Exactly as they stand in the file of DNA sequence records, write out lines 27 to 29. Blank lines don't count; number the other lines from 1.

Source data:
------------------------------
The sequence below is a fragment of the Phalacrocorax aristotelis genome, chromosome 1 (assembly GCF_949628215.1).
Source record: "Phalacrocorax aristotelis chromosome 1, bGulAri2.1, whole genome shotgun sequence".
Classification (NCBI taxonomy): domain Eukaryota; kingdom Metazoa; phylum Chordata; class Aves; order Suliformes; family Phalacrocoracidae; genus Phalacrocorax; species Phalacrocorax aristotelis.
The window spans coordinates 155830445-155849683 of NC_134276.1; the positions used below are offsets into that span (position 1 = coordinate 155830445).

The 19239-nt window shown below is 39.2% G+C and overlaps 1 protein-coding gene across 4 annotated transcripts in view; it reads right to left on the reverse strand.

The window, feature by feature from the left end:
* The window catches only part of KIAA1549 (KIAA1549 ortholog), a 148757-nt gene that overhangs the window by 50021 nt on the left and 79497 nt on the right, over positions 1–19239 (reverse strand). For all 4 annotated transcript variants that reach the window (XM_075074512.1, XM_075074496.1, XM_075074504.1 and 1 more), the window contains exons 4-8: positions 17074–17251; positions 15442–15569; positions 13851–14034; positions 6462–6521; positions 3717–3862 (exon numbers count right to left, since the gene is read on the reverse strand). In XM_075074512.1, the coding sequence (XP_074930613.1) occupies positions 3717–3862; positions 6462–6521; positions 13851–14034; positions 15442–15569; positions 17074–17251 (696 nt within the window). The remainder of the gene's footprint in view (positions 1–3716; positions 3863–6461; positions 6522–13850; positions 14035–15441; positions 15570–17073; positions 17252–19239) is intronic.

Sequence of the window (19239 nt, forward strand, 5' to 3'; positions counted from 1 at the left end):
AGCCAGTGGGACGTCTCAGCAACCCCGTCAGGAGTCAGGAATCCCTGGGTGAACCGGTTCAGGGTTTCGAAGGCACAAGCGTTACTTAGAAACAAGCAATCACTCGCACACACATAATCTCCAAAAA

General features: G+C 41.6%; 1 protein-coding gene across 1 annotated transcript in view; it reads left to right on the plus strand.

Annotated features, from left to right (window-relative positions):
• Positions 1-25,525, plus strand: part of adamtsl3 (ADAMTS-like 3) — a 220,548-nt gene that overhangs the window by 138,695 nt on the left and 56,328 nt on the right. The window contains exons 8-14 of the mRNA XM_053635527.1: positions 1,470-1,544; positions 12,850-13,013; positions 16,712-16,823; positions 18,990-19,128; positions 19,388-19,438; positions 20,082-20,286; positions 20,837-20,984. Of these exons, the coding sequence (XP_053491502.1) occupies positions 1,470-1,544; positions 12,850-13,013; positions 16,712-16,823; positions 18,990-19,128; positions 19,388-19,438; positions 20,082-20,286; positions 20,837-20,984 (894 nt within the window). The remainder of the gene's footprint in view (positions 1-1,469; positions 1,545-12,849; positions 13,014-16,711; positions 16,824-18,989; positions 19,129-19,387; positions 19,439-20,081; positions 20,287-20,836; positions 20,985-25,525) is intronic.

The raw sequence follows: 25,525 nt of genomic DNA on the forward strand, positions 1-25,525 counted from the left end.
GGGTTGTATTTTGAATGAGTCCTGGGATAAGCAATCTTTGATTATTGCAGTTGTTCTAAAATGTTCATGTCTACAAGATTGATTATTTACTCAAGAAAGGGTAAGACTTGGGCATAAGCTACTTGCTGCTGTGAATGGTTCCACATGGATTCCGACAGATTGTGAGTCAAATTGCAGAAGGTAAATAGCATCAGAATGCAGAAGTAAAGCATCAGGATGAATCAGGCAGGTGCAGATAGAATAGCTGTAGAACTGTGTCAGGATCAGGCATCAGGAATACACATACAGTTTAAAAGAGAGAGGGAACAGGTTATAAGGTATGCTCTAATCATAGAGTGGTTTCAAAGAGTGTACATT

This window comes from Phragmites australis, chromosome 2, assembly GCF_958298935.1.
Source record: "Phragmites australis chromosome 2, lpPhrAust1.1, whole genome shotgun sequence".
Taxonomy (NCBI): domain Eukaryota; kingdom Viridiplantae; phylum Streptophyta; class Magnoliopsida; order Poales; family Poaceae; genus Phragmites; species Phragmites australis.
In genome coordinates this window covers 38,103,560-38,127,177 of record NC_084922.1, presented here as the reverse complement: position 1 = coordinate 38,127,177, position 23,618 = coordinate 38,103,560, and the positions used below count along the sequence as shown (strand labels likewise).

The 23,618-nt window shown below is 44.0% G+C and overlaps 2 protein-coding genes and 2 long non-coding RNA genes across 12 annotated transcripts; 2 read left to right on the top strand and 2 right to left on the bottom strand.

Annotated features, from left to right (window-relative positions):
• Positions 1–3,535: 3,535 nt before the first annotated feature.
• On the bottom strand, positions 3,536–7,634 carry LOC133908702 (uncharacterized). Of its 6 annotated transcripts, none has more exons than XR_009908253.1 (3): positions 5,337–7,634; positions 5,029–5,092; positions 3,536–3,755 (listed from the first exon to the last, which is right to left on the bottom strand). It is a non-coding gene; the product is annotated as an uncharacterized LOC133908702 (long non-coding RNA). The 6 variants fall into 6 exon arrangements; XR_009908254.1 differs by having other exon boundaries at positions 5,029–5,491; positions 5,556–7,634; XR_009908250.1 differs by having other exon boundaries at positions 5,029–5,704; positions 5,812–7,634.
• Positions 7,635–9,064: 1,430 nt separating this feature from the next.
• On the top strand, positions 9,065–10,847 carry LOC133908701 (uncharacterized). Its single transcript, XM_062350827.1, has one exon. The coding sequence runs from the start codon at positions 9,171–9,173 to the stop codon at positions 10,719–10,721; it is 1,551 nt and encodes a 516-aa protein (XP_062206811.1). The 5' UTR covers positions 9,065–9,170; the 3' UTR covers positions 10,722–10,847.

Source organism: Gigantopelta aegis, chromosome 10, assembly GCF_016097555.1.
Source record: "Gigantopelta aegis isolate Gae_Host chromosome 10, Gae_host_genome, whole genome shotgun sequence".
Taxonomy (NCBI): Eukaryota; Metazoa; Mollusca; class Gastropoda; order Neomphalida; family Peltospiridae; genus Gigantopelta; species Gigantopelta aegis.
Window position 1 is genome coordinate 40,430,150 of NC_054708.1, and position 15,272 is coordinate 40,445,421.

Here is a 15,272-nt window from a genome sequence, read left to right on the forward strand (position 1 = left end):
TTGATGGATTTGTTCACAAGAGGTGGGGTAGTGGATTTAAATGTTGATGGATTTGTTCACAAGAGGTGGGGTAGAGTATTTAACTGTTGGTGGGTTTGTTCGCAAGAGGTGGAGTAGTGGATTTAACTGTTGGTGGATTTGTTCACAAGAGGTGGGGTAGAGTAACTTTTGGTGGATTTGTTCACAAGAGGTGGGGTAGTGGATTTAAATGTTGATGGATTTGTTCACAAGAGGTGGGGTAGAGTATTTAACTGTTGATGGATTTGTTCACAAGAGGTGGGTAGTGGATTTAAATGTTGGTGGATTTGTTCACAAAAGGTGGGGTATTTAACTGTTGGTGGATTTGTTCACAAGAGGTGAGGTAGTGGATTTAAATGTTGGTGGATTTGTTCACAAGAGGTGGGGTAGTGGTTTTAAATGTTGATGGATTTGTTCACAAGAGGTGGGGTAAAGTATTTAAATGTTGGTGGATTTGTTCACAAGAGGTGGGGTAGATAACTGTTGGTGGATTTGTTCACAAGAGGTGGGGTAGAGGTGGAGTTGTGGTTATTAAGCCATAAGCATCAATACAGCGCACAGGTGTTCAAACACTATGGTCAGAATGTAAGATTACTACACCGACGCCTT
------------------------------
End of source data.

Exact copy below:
Taxonomy (NCBI): Eukaryota; Metazoa; Mollusca; class Gastropoda; order Neomphalida; family Peltospiridae; genus Gigantopelta; species Gigantopelta aegis.
Window position 1 is genome coordinate 40,430,150 of NC_054708.1, and position 15,272 is coordinate 40,445,421.

Here is a 15,272-nt window from a genome sequence, read left to right on the forward strand (position 1 = left end):